There are always new ADHD diagnoses among children. The plain fact is, if there is a group of 100 children and none are diagnosed with ADHD, than someone should be looking very closely at them. Someone should be making sure the ones who might be there, the ones who might need help, aren’t being missed.
Diagnosis among children is to be expected. But in my age group there have been a number of new diagnoses. And there are more who would benefit from a diagnosis. I am aware that when we were at the age when diagnosis would have been the norm, ADHD was not the norm. ADHD, in fact, was virtually unknown, virtually unheard of. When I was in school, ADHD was known in the mental health community as Minimal Brain Dysfunction. Who in the whole wide world would have wanted that for a label. We’d have been shunned by the cool kids, the ones with more acceptable disorders. We’d have tried to adopt initials, MBD, to compete with others whose disorders have acronyms … you know who you are.
That didn’t happen though, because it was not a common diagnosis, not really considered a disorder that was detrimental enough to require attention. Ours was the disorder of not paying attention, of not trying hard enough, of not applying ourselves.
We were the ones who required the additional attention of others in order to thrive to their standards. Either we got that attention or we were considered not worth the effort. We were kept constantly on track, or shunted off to a siding to be acclimated as the oddities that society would tolerate but never assimilate.
These days we are still struggling with a misinformed public. It doesn’t help that there is, among our own people, a spectrum of deluded sufferers who range from self-medicated through self deprecated to self unaware. How can we expect others to understand us if we don’t understand ourselves?
And yet, blame for this is not something that we can apply to ourselves fairly, though heaven knows we apply it in excess regardless of the injustice we do ourselves. We can’t be held accountable for not being self aware because not being self aware is one of our symptoms.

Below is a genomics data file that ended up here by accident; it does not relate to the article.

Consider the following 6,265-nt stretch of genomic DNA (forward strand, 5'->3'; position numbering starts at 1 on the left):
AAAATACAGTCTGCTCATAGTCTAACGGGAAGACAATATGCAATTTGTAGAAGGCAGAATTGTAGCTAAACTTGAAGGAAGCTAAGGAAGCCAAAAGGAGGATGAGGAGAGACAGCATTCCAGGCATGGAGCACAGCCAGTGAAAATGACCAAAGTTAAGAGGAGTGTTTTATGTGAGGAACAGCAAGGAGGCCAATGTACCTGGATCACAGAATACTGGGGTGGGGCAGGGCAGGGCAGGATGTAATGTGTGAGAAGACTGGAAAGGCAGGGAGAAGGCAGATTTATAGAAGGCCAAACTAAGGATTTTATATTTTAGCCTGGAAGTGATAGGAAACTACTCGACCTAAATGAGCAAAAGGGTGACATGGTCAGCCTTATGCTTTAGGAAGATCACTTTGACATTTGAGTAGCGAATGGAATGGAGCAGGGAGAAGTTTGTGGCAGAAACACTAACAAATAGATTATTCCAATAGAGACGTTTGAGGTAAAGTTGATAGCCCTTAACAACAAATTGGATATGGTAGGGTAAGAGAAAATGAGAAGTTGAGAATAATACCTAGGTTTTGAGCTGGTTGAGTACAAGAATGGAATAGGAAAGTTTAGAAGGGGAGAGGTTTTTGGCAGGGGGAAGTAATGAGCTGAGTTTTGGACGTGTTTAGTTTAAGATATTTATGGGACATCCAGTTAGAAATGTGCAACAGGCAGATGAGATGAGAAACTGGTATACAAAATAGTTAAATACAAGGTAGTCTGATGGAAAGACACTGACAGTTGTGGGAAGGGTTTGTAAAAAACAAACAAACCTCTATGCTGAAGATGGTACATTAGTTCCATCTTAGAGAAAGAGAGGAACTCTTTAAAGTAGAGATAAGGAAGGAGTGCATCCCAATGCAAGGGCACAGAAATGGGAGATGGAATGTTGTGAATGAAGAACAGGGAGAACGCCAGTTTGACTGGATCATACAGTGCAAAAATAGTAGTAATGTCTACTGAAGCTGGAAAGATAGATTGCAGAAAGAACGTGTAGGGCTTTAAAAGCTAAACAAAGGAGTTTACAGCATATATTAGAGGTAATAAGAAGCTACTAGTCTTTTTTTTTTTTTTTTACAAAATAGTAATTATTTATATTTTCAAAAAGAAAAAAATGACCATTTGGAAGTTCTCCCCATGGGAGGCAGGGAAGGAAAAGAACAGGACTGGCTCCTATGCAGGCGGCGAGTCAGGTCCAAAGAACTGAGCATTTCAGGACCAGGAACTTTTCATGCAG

It is odd that ADHD symptoms, our symptoms, create the perfect storm to hide our disorder from ourselves. When our symptoms are not prevalent we are not aware of the problem, naturally. When they are there we see them as individual and singular issues, issues we must deal with on a one time basis. We not only do not make the connection of consistent underlying causes driving multiple symptoms, we do not even connect multiple occurrences of a single symptom together. Our normally bad short term memory and our easily distracted minds take in the rush of symptom examples as an endless stream of unique problems and issues to be dealt with individually, on an ongoing basis.
And ADHD symptoms hide themselves well enough to be visible only as behavioural or memory problems to outside observers. Unless they are looking for a pattern, people who do not have ADHD or do not know they have ADHD do not see ADHD. They see that their coworker or student or spouse or child has forgotten or misplaced something, forgotten what they were doing, put off starting something until it was too late or nearly so.
Mind you, once the pattern is brought to our attention, once the myths are dispelled, once the denial has been identified and put away, we are usually pretty quick to accept and integrate what knowledge there is available into our lives.
But where do we go from there? Good question.
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Last reviewed: 12 Nov 2012